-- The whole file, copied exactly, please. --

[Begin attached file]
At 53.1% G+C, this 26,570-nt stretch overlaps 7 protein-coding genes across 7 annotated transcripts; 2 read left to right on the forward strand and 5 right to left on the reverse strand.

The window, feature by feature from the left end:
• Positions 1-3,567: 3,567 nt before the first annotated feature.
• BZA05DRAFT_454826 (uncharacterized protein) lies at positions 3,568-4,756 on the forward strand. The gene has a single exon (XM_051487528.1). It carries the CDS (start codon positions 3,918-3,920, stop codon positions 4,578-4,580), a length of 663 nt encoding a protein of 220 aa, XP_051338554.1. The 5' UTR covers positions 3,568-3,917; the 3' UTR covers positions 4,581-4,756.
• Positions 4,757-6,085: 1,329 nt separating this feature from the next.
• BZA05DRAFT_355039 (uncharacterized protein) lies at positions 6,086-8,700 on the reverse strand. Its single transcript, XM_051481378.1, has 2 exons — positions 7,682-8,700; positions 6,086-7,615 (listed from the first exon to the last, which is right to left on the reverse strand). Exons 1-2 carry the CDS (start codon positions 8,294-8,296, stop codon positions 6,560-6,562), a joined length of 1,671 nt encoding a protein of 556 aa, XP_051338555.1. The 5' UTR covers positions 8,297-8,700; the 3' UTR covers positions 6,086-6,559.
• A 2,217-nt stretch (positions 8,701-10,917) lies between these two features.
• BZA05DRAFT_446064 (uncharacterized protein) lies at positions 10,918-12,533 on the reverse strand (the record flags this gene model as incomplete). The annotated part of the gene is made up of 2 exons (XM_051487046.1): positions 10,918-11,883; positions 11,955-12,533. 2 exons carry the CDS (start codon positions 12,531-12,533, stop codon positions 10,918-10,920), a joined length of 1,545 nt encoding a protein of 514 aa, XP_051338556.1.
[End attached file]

At 53.1% G+C, this 26,570-nt stretch overlaps 7 protein-coding genes across 7 annotated transcripts; 2 read left to right on the forward strand and 5 right to left on the reverse strand.

The window, feature by feature from the left end:
• Positions 1-3,567: 3,567 nt before the first annotated feature.
• BZA05DRAFT_454826 (uncharacterized protein) lies at positions 3,568-4,756 on the forward strand. The gene has a single exon (XM_051487528.1). It carries the CDS (start codon positions 3,918-3,920, stop codon positions 4,578-4,580), a length of 663 nt encoding a protein of 220 aa, XP_051338554.1. The 5' UTR covers positions 3,568-3,917; the 3' UTR covers positions 4,581-4,756.
• Positions 4,757-6,085: 1,329 nt separating this feature from the next.
• BZA05DRAFT_355039 (uncharacterized protein) lies at positions 6,086-8,700 on the reverse strand. Its single transcript, XM_051481378.1, has 2 exons — positions 7,682-8,700; positions 6,086-7,615 (listed from the first exon to the last, which is right to left on the reverse strand). Exons 1-2 carry the CDS (start codon positions 8,294-8,296, stop codon positions 6,560-6,562), a joined length of 1,671 nt encoding a protein of 556 aa, XP_051338555.1. The 5' UTR covers positions 8,297-8,700; the 3' UTR covers positions 6,086-6,559.
• A 2,217-nt stretch (positions 8,701-10,917) lies between these two features.
• BZA05DRAFT_446064 (uncharacterized protein) lies at positions 10,918-12,533 on the reverse strand (the record flags this gene model as incomplete). The annotated part of the gene is made up of 2 exons (XM_051487046.1): positions 10,918-11,883; positions 11,955-12,533. 2 exons carry the CDS (start codon positions 12,531-12,533, stop codon positions 10,918-10,920), a joined length of 1,545 nt encoding a protein of 514 aa, XP_051338556.1.